The most under-appreciated of his albums (at least by me). A lot of very good songs, but I still hardly ever listen to it.
Runner-Up: One Step Up

Human Touch/Lucky Town (1992)
Best Song: Pony Boy
Sky of dreams up above, my pony boy.
What it the wide wide world o’ sports was Bruce thinking on these two? Drop the E Street Band for session musicians? Ugh. I group them together because they came out the same day and because it’s easier to forget about them that way. Pony Boy is the best of them because it doesn’t sound like the rest.
Runner-Up: Better Days

The Ghost of Tom Joad (1995)
Best Song: Jonestown
Once I made you rich enough, rich enough to forget my name.
As much as I like Nebraska you would think I would love this one, but it has never connected with me. The stories aren’t as strong and there seems to be absolutely no hope on this one, where Nebraska at least ended with Reason to Believe.
Runner-Up: Straight Time

The Rising (2002)
Best Song: Lonesome Day
A little revenge and this too shall pass.

An album with a purpose. I wouldn’t doubt someone wants to take it to Broadway. An okay album, but most of the strength of it comes from the fact that the characters and stories are based on real events. So my two favorite songs off it are the ones that deal most with the pain of personal loss after 9/11.
Runner-Up: Empty Sky


Another Ten Things I Know I Think

1. I know I think that "Vertigo", the first single from U2’s upcoming CD How to Dismantle An Atomic Bomb is everything R.E.M.’s new stuff isn’t. It rocks, it’s fun (right from the uno dos tres catorce count-off), and it’s completely different from anything they’ve done before. Someone should send Michael Stipe a copy.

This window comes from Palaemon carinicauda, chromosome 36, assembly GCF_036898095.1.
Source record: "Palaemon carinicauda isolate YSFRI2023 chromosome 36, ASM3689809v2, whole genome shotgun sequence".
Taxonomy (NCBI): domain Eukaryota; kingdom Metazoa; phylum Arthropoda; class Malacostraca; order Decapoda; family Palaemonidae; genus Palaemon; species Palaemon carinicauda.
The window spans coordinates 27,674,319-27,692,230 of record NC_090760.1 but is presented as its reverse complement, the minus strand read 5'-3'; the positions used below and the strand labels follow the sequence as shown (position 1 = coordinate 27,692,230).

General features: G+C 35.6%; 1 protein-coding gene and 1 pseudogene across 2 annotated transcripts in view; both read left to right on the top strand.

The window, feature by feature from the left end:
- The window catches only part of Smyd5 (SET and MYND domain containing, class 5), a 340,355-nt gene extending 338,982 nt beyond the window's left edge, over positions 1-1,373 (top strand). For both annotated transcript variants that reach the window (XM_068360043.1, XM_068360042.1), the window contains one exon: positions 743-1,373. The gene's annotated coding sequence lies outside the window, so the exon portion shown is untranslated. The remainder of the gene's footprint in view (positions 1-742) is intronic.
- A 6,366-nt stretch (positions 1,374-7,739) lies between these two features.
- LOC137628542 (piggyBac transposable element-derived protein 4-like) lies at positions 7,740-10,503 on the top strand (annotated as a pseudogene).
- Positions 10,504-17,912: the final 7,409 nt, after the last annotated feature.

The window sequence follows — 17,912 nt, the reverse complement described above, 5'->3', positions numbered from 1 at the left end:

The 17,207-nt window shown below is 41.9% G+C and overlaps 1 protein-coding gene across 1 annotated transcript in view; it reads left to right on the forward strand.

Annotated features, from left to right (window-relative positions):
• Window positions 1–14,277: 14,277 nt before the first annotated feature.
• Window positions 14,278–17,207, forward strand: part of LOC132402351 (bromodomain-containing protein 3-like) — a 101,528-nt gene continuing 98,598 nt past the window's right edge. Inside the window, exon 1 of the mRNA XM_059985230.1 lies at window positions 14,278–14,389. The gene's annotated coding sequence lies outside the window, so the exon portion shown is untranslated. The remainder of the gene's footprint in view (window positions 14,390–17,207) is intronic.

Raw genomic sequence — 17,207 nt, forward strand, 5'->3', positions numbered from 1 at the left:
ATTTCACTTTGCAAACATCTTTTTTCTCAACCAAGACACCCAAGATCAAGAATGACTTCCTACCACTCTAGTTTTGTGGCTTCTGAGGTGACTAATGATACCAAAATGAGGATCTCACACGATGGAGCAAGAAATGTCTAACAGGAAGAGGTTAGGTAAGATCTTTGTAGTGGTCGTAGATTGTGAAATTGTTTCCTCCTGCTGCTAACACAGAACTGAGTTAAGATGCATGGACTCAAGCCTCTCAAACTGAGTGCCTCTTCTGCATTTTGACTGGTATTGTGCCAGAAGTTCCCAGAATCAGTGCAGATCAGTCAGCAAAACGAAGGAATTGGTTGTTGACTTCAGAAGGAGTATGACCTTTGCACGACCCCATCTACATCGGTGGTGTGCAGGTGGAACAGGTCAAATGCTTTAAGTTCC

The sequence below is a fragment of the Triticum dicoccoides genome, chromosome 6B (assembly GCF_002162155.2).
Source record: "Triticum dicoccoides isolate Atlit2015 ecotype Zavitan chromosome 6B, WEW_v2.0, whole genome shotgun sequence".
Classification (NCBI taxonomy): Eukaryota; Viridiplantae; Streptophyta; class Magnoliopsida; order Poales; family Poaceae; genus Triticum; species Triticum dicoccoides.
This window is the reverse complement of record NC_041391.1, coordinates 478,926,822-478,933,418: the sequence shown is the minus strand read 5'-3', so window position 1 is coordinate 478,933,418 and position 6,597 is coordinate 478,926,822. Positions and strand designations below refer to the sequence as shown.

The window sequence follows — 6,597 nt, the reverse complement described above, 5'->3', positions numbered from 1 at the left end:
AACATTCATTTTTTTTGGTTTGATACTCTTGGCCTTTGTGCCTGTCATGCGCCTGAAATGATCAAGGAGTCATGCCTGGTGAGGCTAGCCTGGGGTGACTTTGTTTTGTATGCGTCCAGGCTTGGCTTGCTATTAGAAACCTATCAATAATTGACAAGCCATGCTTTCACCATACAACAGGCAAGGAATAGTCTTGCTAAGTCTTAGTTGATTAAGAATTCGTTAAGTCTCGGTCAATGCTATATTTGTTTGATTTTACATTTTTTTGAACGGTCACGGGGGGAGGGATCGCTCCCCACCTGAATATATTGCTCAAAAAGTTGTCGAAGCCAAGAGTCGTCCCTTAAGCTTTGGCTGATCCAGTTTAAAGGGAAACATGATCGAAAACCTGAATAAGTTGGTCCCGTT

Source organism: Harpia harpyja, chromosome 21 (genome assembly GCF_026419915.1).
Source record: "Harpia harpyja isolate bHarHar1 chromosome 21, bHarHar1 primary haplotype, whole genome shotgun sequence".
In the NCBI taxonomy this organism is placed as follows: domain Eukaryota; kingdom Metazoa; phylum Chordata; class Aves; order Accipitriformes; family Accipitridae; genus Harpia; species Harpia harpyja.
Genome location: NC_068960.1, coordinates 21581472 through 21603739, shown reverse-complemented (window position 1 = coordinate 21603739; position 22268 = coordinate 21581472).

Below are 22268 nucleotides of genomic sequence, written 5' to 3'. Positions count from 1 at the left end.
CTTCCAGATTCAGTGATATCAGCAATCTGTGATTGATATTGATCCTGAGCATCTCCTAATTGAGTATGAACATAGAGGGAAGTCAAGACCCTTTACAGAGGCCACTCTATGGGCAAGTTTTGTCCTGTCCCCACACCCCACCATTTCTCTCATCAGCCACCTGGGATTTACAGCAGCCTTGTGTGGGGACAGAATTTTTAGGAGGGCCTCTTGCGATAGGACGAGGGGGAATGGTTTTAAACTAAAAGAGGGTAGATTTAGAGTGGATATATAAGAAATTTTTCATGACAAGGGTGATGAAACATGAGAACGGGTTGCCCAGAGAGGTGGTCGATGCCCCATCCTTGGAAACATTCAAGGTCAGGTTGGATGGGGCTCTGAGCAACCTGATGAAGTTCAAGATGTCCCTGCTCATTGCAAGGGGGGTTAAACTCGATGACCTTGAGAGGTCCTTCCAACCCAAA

2. I know I think I beat Woody Allen to the punch. In this interview, he sounds like he read my Michael Moore post. He says:
Michael Moore delivered a powerful and successful piece of documentary with Fahrenheit 9/11. But the problem is that most of the people who liked it were people who thought like him. Me for example. But, even Moore didn't manage to influence the other side.
Not that I was the first person to ever think that.

3. I know I think that now that the Expos are moving to Washington they have to call themselves the Senators, and I know they won’t. I also think they should follow the Patriots and go with a red white & blue color scheme. This is a no brainer, but they probably won’t do this either since every new uniform seems to have to have black in it somewhere.

4. I know I think a great injustice has been done. The MacArthur Genius Grant winners have been selected and, once again, I wasn’t even nominated. Winners include a ragtime pianist, a high school debating coach, and a molecular biologist. Yeah, like a molecular biologist is smarter than me.

5. I know I think that it’s hilarious that Dubba’s hometown paper, the Lone Star Iconoclast, has endorsed Kerry. As much as the Boston Globe has criticized Kerry, I doubt they will reciprocate.

6. I know I think that people can crack on Cat Stevens’ music all they like; I still dig "Here Comes My Baby". (You might not want to click on that CatStevens.com link if you plan on flying anytime soon. You don't want that in your Patriot Act file).

7. I know that there is nothing cooler than having Norm Abrams show up at your work.

8. I know I think that the Thrill’s "Whatever Happened to Corey Hiam?" might end up my generation's “Where have you gone, Joe DiMaggio?” and that’s pretty sad.